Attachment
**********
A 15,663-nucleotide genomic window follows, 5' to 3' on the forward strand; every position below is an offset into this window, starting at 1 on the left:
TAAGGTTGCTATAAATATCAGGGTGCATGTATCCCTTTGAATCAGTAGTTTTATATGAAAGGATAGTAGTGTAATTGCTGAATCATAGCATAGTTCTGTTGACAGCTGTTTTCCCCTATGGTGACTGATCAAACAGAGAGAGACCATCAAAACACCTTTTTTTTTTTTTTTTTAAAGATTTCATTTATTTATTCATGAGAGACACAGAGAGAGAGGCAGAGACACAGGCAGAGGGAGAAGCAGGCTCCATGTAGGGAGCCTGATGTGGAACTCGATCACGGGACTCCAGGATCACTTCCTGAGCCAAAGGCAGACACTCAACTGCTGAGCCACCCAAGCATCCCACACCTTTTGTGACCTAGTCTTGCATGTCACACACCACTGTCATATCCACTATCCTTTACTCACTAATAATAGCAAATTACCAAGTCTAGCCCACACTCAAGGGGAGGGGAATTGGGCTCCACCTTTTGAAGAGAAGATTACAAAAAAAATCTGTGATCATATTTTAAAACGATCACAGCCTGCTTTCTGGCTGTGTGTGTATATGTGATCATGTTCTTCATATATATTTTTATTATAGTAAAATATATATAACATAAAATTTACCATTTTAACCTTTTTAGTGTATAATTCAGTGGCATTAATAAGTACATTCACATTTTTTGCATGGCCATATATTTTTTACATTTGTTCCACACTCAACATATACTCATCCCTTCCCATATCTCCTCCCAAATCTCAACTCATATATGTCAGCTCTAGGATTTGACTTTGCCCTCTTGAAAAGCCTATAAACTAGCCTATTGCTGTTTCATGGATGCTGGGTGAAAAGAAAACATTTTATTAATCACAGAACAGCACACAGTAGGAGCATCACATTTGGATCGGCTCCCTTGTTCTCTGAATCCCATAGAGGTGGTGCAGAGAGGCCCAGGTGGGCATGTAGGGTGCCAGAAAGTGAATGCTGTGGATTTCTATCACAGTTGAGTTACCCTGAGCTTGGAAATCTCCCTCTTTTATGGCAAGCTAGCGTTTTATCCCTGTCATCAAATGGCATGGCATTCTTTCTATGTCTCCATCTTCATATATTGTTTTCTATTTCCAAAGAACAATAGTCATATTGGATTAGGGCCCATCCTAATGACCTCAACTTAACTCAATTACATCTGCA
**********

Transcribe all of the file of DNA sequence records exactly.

A 15,663-nucleotide genomic window follows, 5' to 3' on the forward strand; every position below is an offset into this window, starting at 1 on the left:
TAAGGTTGCTATAAATATCAGGGTGCATGTATCCCTTTGAATCAGTAGTTTTATATGAAAGGATAGTAGTGTAATTGCTGAATCATAGCATAGTTCTGTTGACAGCTGTTTTCCCCTATGGTGACTGATCAAACAGAGAGAGACCATCAAAACACCTTTTTTTTTTTTTTTTTAAAGATTTCATTTATTTATTCATGAGAGACACAGAGAGAGAGGCAGAGACACAGGCAGAGGGAGAAGCAGGCTCCATGTAGGGAGCCTGATGTGGAACTCGATCACGGGACTCCAGGATCACTTCCTGAGCCAAAGGCAGACACTCAACTGCTGAGCCACCCAAGCATCCCACACCTTTTGTGACCTAGTCTTGCATGTCACACACCACTGTCATATCCACTATCCTTTACTCACTAATAATAGCAAATTACCAAGTCTAGCCCACACTCAAGGGGAGGGGAATTGGGCTCCACCTTTTGAAGAGAAGATTACAAAAAAAATCTGTGATCATATTTTAAAACGATCACAGCCTGCTTTCTGGCTGTGTGTGTATATGTGATCATGTTCTTCATATATATTTTTATTATAGTAAAATATATATAACATAAAATTTACCATTTTAACCTTTTTAGTGTATAATTCAGTGGCATTAATAAGTACATTCACATTTTTTGCATGGCCATATATTTTTTACATTTGTTCCACACTCAACATATACTCATCCCTTCCCATATCTCCTCCCAAATCTCAACTCATATATGTCAGCTCTAGGATTTGACTTTGCCCTCTTGAAAAGCCTATAAACTAGCCTATTGCTGTTTCATGGATGCTGGGTGAAAAGAAAACATTTTATTAATCACAGAACAGCACACAGTAGGAGCATCACATTTGGATCGGCTCCCTTGTTCTCTGAATCCCATAGAGGTGGTGCAGAGAGGCCCAGGTGGGCATGTAGGGTGCCAGAAAGTGAATGCTGTGGATTTCTATCACAGTTGAGTTACCCTGAGCTTGGAAATCTCCCTCTTTTATGGCAAGCTAGCGTTTTATCCCTGTCATCAAATGGCATGGCATTCTTTCTATGTCTCCATCTTCATATATTGTTTTCTATTTCCAAAGAACAATAGTCATATTGGATTAGGGCCCATCCTAATGACCTCAACTTAACTCAATTACATCTGCA